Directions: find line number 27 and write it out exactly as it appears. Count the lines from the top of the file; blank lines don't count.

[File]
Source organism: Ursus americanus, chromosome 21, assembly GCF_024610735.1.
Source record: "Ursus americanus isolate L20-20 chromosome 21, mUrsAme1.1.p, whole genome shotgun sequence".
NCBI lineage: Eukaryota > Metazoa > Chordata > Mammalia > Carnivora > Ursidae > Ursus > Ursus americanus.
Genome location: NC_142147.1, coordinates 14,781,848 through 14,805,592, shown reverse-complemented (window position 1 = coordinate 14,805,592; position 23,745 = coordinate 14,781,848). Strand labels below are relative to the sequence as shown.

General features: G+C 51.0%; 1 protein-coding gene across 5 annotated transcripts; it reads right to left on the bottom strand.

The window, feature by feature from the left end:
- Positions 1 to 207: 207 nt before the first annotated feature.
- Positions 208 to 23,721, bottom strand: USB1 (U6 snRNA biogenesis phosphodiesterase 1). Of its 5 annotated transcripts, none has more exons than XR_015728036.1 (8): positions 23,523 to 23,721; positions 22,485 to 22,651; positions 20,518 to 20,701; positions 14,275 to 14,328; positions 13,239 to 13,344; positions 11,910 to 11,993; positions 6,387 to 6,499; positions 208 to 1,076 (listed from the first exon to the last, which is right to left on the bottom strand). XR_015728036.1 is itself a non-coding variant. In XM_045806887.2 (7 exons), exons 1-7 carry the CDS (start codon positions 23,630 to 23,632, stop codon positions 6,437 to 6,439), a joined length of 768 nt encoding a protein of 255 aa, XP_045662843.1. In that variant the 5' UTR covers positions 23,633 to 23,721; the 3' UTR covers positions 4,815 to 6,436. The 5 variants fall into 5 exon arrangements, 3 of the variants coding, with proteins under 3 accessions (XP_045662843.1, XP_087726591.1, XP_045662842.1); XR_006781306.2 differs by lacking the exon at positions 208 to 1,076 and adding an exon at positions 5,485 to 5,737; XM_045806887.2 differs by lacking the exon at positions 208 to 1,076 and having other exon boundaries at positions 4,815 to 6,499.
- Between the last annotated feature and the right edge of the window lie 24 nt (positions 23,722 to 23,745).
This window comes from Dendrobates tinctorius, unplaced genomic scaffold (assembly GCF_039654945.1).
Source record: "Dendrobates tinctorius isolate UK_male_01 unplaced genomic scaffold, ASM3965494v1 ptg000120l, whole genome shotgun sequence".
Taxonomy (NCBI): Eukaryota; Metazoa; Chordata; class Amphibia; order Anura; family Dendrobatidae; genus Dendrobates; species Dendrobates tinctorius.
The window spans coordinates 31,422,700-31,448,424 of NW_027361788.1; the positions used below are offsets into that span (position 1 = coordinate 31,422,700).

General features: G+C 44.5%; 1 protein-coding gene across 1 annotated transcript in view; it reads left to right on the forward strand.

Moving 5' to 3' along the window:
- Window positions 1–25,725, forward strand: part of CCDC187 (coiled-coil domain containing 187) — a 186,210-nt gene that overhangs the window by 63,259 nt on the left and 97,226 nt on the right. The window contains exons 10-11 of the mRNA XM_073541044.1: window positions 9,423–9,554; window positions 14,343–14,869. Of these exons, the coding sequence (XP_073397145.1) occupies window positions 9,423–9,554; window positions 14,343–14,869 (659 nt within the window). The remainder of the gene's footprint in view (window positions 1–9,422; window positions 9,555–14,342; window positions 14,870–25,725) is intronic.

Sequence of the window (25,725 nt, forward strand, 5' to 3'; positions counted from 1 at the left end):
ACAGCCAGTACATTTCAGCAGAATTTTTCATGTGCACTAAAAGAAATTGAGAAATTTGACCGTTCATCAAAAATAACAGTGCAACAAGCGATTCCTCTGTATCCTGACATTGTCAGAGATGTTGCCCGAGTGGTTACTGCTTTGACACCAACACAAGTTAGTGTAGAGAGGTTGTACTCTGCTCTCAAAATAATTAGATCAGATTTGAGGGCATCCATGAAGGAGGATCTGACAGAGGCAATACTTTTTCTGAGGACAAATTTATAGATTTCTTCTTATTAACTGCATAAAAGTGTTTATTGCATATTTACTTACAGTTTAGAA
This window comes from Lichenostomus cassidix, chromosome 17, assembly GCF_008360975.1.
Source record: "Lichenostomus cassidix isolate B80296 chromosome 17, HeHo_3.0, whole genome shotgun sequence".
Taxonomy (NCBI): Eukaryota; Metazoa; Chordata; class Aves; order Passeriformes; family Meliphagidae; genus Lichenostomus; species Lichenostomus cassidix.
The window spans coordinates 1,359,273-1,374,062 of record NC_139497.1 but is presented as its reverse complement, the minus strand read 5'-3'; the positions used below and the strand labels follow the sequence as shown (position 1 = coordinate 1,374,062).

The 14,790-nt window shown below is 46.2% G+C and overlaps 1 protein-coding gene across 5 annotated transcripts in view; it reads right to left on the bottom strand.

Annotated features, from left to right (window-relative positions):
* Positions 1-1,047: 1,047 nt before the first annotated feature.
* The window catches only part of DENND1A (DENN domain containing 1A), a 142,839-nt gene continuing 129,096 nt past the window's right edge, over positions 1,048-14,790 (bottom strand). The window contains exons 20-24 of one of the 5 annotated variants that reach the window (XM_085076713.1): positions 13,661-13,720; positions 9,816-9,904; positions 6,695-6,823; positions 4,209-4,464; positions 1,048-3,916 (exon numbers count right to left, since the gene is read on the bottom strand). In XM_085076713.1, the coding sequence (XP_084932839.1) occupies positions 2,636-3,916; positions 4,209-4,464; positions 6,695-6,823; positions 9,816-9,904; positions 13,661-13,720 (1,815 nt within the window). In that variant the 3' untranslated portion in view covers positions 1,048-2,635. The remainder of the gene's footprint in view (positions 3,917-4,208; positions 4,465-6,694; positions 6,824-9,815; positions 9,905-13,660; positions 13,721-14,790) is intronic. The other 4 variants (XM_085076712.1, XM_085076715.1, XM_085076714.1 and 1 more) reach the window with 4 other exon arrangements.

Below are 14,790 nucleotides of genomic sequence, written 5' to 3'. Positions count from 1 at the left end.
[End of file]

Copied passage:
Below are 14,790 nucleotides of genomic sequence, written 5' to 3'. Positions count from 1 at the left end.